This blog is based on a sermon I gave at my church – disciple the nations!
Matthew’s Gospel is often portrayed as the most Jewish of the four Gospels. The general theory is that it was written for Jewish Christians scattered after the Romans destroyed Jerusalem in AD 70. This may be true, but to view it as simply a Jewish gospel would be a mistake. All the way through Matthew’s Gospel the scope is much wider than just the Jews. In writing his gospel, Matthew has in view an incredible vision of how this story, in some backwater of the Roman empire, truly can revolutionise the whole world. The subject of this sermon / blog, possibly too ambitiously, is only the entire Gospel of Matthew!
Matthew begins with a genealogy of Jesus, seen as a very Jewish way to begin. There are though, four names in the genealogy that shouldn’t be there. I’ve heard them spoken on before, typically pointing out that they are four women, and often describing their colourful backstories. But there is an equally surprising thing. All four are foreigners. Matthew describes Pilate putting a plague on the cross which read “This is Jesus, King of the Jews”, but at the outset Matthew is highlighting foreigners in the genealogy of the King of the Jews.
In a few weeks we’ll be thinking again of the Christmas story. Matthew’s account is interesting. He is the only writer to attribute the name ‘Immanuel’ to Jesus. He even gives a translation. Why would he give a translation if his audience was solely Jewish? “And they will call him Immanuel, which means God with us”. From the outset of his gospel, Matthew wants us to see Jesus as the ‘God with us’.
“Where is he to be born King of the Jews?” Who’s asking? Jewish subjects ready to welcome their new king? No, foreigners. Magi from the east who have come to worship. The only people Matthew has coming to worship the ‘God with us’ are foreigners.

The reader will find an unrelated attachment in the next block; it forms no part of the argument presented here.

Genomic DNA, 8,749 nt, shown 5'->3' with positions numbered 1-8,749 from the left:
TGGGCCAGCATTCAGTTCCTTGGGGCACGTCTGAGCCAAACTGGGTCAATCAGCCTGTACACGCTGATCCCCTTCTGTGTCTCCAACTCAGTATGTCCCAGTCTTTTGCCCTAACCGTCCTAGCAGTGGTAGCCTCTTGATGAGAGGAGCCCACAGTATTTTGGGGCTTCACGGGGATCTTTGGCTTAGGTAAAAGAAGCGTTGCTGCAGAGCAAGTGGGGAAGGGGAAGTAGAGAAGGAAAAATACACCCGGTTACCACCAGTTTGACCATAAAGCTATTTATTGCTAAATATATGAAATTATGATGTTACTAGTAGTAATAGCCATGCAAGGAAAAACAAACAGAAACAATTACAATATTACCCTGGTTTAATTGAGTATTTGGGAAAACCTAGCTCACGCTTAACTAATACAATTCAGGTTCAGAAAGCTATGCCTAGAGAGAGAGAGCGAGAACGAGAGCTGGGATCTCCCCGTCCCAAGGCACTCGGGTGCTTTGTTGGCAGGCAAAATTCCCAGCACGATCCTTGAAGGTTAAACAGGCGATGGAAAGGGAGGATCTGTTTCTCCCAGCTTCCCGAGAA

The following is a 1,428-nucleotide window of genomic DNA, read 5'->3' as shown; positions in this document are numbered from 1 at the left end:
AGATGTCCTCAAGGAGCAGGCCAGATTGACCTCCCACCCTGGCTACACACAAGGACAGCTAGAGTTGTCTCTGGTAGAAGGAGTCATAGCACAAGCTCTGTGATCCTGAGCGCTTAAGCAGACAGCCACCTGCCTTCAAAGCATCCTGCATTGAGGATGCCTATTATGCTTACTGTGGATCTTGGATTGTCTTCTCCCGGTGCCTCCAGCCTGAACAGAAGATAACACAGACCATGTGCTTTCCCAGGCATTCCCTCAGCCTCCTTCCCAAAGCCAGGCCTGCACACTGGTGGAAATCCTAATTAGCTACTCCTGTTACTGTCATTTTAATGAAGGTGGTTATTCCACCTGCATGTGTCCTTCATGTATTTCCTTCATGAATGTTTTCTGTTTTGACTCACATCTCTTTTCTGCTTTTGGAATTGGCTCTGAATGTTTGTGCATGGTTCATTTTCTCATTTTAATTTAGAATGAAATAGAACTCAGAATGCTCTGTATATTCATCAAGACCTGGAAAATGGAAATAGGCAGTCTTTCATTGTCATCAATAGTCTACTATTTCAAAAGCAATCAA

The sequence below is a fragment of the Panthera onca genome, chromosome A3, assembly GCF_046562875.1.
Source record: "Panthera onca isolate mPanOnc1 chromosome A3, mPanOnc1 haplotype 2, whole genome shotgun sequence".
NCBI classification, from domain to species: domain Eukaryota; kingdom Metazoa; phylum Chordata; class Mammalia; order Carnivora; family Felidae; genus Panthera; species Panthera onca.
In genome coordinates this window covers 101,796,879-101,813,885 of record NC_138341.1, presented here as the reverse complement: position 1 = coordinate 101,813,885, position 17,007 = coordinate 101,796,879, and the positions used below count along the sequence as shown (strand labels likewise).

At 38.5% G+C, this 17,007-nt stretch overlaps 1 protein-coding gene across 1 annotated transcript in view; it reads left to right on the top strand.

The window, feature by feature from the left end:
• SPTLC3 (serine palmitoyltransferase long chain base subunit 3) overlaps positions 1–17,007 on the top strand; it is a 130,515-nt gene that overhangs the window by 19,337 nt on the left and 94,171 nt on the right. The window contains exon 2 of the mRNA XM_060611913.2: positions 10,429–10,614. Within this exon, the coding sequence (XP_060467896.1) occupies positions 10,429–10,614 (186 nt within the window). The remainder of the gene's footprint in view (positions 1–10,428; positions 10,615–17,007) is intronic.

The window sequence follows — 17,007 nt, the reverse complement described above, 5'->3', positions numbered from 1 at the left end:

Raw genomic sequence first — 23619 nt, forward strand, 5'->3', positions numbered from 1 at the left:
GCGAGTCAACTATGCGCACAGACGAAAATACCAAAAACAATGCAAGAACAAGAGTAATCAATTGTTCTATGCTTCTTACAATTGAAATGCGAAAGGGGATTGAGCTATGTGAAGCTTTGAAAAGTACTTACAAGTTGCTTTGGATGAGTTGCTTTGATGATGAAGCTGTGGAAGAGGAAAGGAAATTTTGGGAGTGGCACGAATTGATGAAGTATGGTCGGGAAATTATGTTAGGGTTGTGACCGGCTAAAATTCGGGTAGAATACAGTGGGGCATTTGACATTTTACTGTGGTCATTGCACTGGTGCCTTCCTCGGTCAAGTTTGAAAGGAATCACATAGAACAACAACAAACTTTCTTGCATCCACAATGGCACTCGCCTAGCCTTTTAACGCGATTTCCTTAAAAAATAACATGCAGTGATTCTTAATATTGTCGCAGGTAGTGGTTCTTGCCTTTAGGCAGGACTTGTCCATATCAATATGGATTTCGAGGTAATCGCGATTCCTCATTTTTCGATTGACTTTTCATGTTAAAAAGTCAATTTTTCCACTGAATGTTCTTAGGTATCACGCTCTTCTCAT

Salt and Light
One thing that stands out in Matthew’s Gospel is how much of Jesus’ teaching is recorded. If you have one of those Bible apps that records Jesus’ words in red, you’ll see great swathes of the text in red. It seems Matthew is at pains to record everything Jesus taught. The first block of teaching is the Sermon on the Mount. After the Beatitudes Jesus calls his followers to be the salt of the earth, permeating and preserving. Also he calls them to be lights, not hidden under a bowl, but on a stand for all to see.
A few months ago, I went to Wembley for a concert. As darkness fell, during a slow song the mobile phones came out and people in the crowd waved the lights from their phones. We live in a country where there are enough Christians, if they are not hiding under a bowl, to give lots of light to the crowds around them. There are though, some countries where in a crowd the size of Wembley stadium, there might be one phone light shining in the crowd. Not enough to give any meaningful light.
As Jesus came down from the mountain, Matthew records two healings. The first is a leper. It is hard to imagine a group more outcast than lepers. Yet his first healing in Matthew’s Gospel is to reach out and touch the leper! The second miracle too is significant. It’s in response to a foreigner, a centurion asking Jesus to heal his servant. If the gospel was written to a primarily Jewish audience, it is strange that the first two healings are a total outsider and a foreigner.